OBJECTIVE: Leptin secretion is reduced by low temperatures in experimental animals, and this effect has been explained as an adaptive mechanism to cold environments. This study investigated the in vitro effects of cold exposure on human white adipose tissue. DESIGN: To understand whether the low temperature action is a direct or a mediated effect, leptin secretion was assessed in vitro in human omental adipose tissue incubated at varied temperatures, from 38 donors. As an internal control, the effect of reduced temperatures on in vitro GH secretion by GH3 cells was assessed. METHODS: Measurement of hormones secretion was carried out with an RIA, while human ob gene mRNA expression was assessed with reverse transcription PCR. RESULTS: Compared with the standard temperature of 37 degrees C, leptin secretion by human adipose tissue was significantly (P<0.05) reduced when the incubations were carried out at 34.5 degrees C (41% inhibition), and 32 degrees C (68% inhibition), with no parallel changes in the ob mRNA expression. At these reduced temperatures, glucocorticoid-mediated leptin secretion was well preserved. When the effect of reduced temperatures was assessed on in vitro GH secretion, a superimposable reduction was observed. CONCLUSIONS: These results indicate: (i) that low temperatures reduce leptin secretion by acting directly on the adipose tissue and (ii) that the similar reduction in a hormone unrelated to energy metabolism, such as GH, suggests that the observed reduction is a mechanical perturbation of leptin secretion, which may be devoid of physiological implications.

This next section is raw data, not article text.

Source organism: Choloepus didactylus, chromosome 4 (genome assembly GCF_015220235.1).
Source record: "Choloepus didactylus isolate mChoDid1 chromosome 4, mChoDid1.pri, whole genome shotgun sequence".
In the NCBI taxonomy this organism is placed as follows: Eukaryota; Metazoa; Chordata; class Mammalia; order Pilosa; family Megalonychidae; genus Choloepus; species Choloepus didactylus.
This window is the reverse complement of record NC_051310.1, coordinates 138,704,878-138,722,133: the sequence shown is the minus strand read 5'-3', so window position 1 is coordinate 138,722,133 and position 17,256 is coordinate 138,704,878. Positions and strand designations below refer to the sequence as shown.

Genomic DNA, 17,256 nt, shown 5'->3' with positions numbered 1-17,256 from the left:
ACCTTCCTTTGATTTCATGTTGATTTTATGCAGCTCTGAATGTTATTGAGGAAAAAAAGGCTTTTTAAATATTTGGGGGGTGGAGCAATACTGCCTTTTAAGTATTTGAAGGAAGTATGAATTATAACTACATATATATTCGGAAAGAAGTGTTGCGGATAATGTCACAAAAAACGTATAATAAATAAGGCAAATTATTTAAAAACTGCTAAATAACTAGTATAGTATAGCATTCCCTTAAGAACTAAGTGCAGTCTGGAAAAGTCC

C Menendez, R Baldelli, M Lage, X Casabiell, V Pinero, J Solar, C Dieguez and FF Casanueva